Now that the business coordinator knows the dentist and I have talked to the patient about what is recommended, she can access all that she needs for preparing a claim, and she can talk to the patient about the fee and what insurance may cover. She also knows that Dr. Smith wants the patient to come back soon. She is not left to field questions from the patient such as “Why can’t I just get a filling?” or “Can I wait to have this done until next year?” Instead, she can concentrate on making sure that all aspects concerning scheduling, billing, insurance, and patient payment are completed. Her time is spent on what she does well.
As the hygienist, I am not spending time entering a treatment plan, generating an insurance claim, or talking about fees. I focused on identification of possible necessary treatment, explaining and illustrating the problem via radiograph and photograph, providing essential treatment notes, and assisting the dentist in promoting treatment according to his diagnosis. My time is spent on what I do well. We work together to provide proper treatment, a smooth transition from the clinical arena to the business arena, and a professional, personalized approach to what the patient needs.
While individual offices may have different mechanisms for accomplishing day-to-day tasks, it is important to develop a philosophy and plan for making sure that it all gets done. In some offices it may make sense for the back office to engage in more computer entry. While in others, a front office person may be required to provide more in the way of treatment recommendation explanations.
Two ideas that might help right now:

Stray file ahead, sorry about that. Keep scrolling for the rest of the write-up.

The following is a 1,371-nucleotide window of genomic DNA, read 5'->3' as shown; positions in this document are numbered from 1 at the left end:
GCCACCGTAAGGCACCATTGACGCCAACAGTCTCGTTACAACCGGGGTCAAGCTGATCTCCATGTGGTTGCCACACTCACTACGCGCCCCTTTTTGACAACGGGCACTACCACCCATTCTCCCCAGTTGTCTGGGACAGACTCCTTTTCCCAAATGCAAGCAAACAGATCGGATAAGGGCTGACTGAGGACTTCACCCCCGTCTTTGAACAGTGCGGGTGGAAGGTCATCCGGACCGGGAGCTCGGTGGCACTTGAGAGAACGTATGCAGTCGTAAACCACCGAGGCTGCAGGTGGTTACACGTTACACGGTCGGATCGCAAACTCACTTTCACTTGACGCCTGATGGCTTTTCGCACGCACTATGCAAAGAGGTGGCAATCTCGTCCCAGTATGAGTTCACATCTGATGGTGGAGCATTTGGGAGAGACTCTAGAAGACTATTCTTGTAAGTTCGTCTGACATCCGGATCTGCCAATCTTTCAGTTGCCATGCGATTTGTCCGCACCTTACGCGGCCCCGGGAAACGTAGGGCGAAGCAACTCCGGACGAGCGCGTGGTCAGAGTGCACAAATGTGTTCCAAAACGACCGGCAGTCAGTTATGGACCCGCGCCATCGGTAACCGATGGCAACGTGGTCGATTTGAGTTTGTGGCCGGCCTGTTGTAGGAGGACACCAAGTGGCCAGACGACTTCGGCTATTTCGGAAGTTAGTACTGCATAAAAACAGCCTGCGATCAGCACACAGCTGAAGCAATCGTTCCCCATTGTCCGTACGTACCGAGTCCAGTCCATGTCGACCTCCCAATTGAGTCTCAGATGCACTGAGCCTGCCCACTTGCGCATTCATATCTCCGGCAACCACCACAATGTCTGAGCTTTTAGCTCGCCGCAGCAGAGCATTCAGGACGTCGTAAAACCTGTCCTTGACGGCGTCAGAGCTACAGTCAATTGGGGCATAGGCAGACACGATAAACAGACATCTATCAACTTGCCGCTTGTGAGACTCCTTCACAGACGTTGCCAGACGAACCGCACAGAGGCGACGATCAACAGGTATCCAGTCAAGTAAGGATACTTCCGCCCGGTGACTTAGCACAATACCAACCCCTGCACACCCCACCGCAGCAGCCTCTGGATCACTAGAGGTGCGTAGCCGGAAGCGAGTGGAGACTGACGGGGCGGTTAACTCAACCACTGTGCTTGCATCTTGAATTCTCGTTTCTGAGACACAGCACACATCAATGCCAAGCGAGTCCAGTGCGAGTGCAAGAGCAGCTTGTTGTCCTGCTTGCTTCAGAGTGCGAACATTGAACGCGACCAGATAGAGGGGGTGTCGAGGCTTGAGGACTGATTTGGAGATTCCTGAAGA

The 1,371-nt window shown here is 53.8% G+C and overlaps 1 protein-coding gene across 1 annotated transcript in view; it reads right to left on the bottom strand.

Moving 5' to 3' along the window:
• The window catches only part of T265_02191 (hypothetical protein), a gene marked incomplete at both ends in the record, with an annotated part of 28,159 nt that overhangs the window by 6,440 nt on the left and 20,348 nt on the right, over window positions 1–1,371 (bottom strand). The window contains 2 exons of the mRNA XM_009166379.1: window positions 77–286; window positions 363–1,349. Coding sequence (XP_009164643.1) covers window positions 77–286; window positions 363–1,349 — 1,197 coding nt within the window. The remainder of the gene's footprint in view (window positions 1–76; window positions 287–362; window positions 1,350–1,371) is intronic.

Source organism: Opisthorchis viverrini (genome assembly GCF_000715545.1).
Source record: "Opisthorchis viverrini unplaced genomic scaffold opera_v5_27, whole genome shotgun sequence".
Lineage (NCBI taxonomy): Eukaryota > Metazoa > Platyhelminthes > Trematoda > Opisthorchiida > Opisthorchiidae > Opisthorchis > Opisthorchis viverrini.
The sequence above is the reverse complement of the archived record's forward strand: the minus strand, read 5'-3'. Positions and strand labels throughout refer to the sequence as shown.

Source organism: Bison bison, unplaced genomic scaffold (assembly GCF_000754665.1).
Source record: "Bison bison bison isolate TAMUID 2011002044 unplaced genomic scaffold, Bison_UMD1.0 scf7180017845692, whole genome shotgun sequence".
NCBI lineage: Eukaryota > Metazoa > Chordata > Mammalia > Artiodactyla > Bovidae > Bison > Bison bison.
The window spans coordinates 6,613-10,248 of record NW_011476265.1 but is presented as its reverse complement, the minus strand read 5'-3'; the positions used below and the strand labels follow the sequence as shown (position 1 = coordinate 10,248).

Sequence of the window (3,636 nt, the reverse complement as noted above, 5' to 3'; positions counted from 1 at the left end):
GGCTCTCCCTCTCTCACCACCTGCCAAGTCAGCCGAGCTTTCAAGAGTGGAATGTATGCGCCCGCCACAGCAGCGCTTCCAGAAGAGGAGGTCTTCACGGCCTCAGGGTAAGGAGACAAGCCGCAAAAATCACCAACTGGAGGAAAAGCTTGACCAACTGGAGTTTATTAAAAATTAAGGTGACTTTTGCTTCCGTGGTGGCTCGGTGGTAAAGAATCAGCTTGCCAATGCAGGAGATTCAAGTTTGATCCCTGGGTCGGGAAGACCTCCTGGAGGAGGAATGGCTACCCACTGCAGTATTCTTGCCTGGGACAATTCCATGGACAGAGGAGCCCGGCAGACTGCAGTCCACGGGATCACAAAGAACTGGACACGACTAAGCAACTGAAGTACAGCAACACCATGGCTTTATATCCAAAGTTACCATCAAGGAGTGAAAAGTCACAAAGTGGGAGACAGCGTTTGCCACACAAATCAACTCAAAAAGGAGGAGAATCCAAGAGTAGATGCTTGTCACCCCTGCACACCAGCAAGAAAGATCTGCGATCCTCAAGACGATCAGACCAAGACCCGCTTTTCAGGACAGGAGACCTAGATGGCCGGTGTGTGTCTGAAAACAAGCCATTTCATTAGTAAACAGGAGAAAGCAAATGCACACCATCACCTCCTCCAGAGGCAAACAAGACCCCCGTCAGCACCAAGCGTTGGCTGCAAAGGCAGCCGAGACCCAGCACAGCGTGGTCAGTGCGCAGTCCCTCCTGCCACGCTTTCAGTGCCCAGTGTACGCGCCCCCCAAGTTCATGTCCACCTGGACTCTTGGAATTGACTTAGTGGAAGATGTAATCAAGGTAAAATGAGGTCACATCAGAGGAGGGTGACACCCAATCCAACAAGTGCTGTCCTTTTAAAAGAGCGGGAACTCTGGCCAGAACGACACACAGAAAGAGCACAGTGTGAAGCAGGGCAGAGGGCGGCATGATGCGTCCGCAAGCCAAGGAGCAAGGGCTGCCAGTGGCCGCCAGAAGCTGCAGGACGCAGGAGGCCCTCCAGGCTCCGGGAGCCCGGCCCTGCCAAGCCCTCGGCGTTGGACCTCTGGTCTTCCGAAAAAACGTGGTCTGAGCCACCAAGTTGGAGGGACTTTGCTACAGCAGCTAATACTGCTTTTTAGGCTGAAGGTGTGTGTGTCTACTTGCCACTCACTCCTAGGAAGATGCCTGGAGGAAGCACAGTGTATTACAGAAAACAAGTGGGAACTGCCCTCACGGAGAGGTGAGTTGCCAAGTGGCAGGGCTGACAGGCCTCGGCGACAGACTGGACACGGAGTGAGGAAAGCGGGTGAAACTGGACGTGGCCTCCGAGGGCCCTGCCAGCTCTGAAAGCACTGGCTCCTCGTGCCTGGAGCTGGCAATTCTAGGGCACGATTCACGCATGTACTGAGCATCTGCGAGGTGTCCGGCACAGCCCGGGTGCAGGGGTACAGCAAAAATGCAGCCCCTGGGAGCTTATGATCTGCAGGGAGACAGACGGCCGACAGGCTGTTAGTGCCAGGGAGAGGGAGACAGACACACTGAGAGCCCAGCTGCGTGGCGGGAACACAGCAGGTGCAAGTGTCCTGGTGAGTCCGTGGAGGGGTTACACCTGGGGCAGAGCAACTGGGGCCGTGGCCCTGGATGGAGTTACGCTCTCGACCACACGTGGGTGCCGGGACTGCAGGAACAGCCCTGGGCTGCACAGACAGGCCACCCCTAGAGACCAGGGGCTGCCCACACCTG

1. Identify one “time-waster” the front office has to deal with and see if the clinical staff can help out. A common complaint is that patients get to the front desk with no transition in place and seem to not know why or if they should be coming back. One or two minutes is all it takes for the clinical person to provide such information to the front desk. Plus, it is a courteous method of releasing patients, similar to walking guests at your home to the front door when they leave.
2. Identify one “time-waster” the clinical staff has to deal with and see if the business staff can help out. A common complaint is that clinical staff end up taking charge of “too much” computer entry. Treatment plan and insurance claim generation can be accomplished at the front desk if the proper information has already been entered in the computer.
The important thing to remember is that we do better within an atmosphere of cooperation! The office runs more smoothly, patients are happier, and the bottom line is better.
Carol Tekavec RDH is the Director of Hygiene for McKenzie Management. Carol can improve your hygiene department in just one day of training “in your office.” Interested in knowing more about how to improve your hygiene department? Email email@example.com.